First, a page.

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Insurers' holdings hit hard by penalties

By LI XIANG | China Daily | Updated: 2017-02-28 08:36

Insurers' holdings hit hard by penalties

A visitor seeks information at a Foresea Life Insurance Co Ltd stand at a financial exhibition in Guangzhou, Guangdong province. CHEN YIHANG / FOR CHINA DAILY

Stocks held by Evergrande and Foresea decline after firms punished by CIRC

Stocks held by Foresea Life Insurance Co Ltd and Evergrande Life Insurance Co Ltd tumbled on Monday after the two insurers received harsh penalties for violation of investment regulations.

Shenzhen-listed glass manufacturer CSG Holdings Co Ltd, of which Foresea Life holds a 22 percent stake, fell by 4 percent. Shanghai-listed Langfang Development Co Ltd, of which Evergrande Life's parent company China Evergrande Group is the second largest shareholder, slumped by nearly 7 percent.

The selling was triggered by investors' fears that the penalty imposed by the regulator to limit the stock investment by the insurers will depress stock prices.

The two insurers are in the spotlight for their aggressive and high-profile purchase of a string of listed companies including China Vanke Co, the country's leading residential real estate developer, resulting in a corporate crisis and power struggles within the targeted companies.

On Friday, the China Insurance Regulatory Commission barred business tycoon Yao Zhenhua, chairman of Baoneng Group and Foresea Life, from the insurance industry for 10 years. The regulator also revoked Yao's qualification as chairman of the insurer.

Similarly, Evergrande Life, the insurance unit of real estate developer China Evergrande Group owned by billionaire Hui Ka Yan was banned from stock investments for one year. The regulator also lowered the maximum percent equity holdings at 20 percent of assets from 30 percent.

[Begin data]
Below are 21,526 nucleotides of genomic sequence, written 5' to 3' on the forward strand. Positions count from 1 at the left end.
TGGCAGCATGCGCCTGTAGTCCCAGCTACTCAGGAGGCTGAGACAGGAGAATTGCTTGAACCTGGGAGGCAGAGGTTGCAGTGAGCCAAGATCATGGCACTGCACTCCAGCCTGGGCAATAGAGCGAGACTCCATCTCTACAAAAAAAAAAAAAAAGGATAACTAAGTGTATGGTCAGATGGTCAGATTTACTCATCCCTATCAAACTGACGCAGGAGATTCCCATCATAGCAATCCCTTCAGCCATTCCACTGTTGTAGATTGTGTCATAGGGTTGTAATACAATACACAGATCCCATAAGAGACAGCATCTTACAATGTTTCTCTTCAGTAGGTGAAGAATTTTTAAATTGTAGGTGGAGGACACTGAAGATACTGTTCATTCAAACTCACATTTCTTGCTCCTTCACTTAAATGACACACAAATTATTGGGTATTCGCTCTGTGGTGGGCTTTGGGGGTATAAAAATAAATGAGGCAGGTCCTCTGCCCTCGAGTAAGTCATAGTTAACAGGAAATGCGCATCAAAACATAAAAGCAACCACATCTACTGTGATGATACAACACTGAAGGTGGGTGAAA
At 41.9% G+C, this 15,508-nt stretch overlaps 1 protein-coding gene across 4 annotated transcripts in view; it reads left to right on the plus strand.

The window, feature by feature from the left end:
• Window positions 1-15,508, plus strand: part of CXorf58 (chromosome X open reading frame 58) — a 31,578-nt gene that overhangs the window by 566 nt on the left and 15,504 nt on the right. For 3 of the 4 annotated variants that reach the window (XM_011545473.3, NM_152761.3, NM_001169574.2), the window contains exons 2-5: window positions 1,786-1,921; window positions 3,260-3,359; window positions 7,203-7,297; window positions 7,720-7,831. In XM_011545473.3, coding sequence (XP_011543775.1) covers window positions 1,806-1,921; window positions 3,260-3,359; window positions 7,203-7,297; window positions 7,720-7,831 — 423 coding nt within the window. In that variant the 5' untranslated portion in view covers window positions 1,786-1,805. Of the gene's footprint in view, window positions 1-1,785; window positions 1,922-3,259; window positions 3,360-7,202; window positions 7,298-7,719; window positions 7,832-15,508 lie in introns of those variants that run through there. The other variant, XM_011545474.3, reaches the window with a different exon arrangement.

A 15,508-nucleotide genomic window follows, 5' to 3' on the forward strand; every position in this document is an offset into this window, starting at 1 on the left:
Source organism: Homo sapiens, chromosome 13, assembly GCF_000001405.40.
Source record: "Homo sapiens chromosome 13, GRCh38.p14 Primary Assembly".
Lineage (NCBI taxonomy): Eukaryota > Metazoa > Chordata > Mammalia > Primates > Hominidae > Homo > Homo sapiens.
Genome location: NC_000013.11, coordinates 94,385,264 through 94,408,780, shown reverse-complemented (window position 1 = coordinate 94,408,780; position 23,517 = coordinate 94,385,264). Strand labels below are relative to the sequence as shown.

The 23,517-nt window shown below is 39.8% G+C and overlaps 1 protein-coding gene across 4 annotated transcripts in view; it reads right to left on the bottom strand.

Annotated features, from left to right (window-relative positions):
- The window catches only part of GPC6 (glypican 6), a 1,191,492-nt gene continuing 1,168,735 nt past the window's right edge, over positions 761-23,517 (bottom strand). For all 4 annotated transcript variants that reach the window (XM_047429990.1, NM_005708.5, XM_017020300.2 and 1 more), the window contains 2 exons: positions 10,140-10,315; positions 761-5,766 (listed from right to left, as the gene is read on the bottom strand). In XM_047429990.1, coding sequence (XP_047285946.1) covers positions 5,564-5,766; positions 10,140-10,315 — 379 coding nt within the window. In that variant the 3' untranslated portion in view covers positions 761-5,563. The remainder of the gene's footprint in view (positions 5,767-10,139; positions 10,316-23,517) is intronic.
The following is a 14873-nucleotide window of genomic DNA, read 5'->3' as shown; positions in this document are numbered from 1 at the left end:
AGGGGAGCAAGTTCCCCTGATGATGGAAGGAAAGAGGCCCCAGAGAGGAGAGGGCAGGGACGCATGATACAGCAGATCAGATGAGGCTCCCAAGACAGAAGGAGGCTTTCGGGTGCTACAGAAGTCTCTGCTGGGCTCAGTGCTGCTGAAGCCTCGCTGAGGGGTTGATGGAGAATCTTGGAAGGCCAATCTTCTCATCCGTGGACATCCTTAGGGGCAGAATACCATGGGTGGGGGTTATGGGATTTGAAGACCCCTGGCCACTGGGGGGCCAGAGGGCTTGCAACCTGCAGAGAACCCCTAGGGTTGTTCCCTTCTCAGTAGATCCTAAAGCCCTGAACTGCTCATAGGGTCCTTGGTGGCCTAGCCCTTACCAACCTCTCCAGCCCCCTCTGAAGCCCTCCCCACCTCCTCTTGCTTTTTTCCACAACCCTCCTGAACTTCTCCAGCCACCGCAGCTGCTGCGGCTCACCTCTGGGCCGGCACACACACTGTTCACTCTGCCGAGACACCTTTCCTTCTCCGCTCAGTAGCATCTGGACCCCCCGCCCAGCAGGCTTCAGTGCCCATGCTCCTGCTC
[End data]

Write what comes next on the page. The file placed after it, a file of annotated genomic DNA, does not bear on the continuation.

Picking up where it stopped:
Gao Ting, head of China strategy at UBS Securities, said that the tougher stance by the regulator will lead to fewer cases of insurers aggressively buying listed companies' stakes on the secondary market this year.

"Insurers may prefer stocks that conform with the value investment philosophy, with underestimated book value and steady revenue," Gao said in a research note.

Xiang Junbo, chairman of the CIRC, last week urged insurers to stick to long-term investments and vowed to punish those that engaged in speculative trading.

Cheng Jiaoyi, an analyst at Zhongtai Securities Co, said that the tighter regulatory scrutiny on insurers' investment is likely to lure more long-term capital into the stock market.

"The regulator's emphasis on value-based investment by insurers will reduce the reckless investment and will reinforce the role of insurers as the prudent institutional investors in the stock market," Cheng said.

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